Recently I’ve been asked how I’ve been able to be so accepting of my borderline personality disorder diagnosis. I’ve sat back and thought openly on why I have accepted it and why I haven’t let it destroy anymore of my life. The answer is I have accepted it as for me a diagnosis was almost a relief to know why I acted this way, why I was so emotional unstable and why I was so impulsive. I’m not saying I love this diagnosis or I am happy to be like this, but finally in my life I feel I’ve learnt to understand a big part of my personality.
Borderline personality disorder has ruled my life since I was a teenager, but like many people I was unaware, I just assumed I was just a really emotional person and even at times I was a bad person. The thing with borderline personality disorder it’s not always bad, I feel emotions really intensely the good and the bad. At times in my life I have felt such overpowering, wonderful emotions of happiness and love. I have at times cried happy tears and have felt so happy, I feel euphoric and like I can do anything I put my mind too. The other side is that at times I feel the lowest of the low and have intrusive and suicidal thoughts, but now I know that I have borderline personality disorder I do know that these mood instabilities are only temporary and they will even back out again.
Like most people with BPD I also deal with depression and anxiety. These disorders are all separate, but are strongly linked together and play a big part. Before I was diagnosed with postnatal depression after the birth of my second child my anxiety had already been causing massive issues for me throughout my pregnancy. Once my son was born it was quite apparent that the PND was making my borderline personality disorder worse. At the time I had no idea that I had borderline personality disorder, but looking back I was emotionally very unstable and would sit holding my son feeling a rush of love and crying with happiness to then feeling resentment towards him and complete detachment. It was an emotional rollercoaster and it all came to head this January when I tried to end my life. I have now started to recognise my triggers, which unfortunately I cannot avoid, but I can understand a little better why my symptoms of BPD are getting worse at times.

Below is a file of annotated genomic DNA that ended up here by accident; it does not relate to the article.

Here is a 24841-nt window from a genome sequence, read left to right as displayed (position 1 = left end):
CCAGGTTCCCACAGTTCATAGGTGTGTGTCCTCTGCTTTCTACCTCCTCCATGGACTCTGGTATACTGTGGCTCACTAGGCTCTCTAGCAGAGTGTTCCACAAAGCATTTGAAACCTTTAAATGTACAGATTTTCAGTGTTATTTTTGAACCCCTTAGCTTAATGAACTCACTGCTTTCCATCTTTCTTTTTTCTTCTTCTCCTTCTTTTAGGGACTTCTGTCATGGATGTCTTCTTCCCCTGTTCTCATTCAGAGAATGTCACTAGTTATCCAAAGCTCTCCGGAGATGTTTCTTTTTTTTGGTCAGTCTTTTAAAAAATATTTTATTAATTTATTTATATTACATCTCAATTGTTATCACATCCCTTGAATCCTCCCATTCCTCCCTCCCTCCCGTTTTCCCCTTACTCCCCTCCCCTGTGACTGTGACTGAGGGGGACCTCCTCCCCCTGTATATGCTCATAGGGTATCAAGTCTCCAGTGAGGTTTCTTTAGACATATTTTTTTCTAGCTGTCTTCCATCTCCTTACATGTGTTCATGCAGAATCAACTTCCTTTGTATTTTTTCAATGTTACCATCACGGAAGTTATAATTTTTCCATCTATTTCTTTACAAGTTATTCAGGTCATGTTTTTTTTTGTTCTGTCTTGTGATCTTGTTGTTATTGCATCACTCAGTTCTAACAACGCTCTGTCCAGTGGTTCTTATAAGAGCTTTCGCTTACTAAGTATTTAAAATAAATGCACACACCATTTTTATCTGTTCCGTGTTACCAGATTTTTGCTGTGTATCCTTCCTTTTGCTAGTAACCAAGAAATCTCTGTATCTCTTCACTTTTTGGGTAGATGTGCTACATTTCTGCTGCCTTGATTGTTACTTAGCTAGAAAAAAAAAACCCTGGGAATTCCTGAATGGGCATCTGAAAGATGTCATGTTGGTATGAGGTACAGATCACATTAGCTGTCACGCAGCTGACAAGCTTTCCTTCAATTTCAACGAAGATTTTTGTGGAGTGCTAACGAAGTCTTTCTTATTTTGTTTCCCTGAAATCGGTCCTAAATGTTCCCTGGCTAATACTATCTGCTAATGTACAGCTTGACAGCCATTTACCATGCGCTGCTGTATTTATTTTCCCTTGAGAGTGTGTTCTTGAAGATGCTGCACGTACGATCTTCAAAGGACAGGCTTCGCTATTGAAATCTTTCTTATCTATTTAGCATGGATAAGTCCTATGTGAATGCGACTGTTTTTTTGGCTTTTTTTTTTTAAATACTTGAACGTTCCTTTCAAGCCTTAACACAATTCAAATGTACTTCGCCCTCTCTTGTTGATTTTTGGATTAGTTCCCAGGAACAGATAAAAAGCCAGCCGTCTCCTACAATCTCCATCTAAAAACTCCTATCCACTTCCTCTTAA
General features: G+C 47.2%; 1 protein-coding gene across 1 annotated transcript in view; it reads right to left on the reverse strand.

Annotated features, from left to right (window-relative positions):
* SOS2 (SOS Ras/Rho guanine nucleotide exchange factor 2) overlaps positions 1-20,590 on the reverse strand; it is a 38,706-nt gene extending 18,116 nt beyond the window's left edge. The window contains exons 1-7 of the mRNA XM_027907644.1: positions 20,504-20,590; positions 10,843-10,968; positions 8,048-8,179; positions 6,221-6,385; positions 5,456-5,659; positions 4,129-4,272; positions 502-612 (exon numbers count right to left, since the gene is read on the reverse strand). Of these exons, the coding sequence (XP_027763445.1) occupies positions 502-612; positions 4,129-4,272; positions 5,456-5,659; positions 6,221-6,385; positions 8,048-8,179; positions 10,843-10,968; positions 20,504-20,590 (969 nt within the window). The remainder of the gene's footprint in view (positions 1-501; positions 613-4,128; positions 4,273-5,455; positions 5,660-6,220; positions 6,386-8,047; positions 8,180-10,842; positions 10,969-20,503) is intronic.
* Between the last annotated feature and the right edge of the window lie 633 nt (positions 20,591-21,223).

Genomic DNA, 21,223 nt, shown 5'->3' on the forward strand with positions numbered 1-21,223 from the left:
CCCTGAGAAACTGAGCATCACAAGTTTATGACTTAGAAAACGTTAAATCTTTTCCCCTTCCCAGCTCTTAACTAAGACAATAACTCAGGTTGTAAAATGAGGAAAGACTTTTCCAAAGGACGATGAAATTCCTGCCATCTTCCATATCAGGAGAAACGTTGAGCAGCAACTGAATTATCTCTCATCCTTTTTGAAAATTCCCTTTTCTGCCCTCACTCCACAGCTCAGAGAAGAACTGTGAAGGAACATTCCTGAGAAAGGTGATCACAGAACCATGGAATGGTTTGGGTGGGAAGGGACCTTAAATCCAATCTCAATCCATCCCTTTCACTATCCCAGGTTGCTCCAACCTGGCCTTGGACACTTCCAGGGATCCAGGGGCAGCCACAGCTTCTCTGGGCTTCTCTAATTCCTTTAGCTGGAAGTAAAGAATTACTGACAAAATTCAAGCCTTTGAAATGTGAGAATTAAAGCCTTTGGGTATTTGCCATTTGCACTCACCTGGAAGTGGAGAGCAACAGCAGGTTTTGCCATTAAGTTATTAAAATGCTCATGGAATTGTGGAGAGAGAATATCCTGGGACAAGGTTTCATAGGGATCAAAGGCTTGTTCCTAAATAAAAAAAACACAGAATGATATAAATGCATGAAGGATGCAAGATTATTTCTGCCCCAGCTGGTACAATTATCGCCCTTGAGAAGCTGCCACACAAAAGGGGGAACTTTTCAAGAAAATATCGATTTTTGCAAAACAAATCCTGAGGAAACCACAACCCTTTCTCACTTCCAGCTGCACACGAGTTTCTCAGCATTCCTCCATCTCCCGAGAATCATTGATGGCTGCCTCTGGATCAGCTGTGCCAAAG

Most people also assume like I once did that BPD was for life and that you could never be treated for it. Only twenty odd years ago BPD was thought to be a lifelong condition with no treatment. BPD sufferers have a high suicide rate, around 1 in 10 people and for someone who suffers with it I can see why that number is so high. The most effective treatment for BPD is dialectic behavioural therapy (DBT) which was created in the late 1980’s. DBT works in a similar way to cognitive behaviour therapy (CBT) which works well for anxiety and depression. DBT in a nutshell is about accepting yourself as you are and making positive changes in your life. I won’t go into much more detail because if I am honest I really don’t know enough about it yet, as I am yet to start sessions. Knowing that there is a form of treatment does give me hope.
BPD has been a large contributing factor in me sabotaging goals in my life and that is why I have to write about it, as it is such an important therapy for me. Not only does it help me deal with my feelings, it potentially helps someone else, raises awareness and also keeps me focussed on a goal. So yes, I am accepting BPD as I have hope that one day I can say that I no longer have it and that I have overcome it.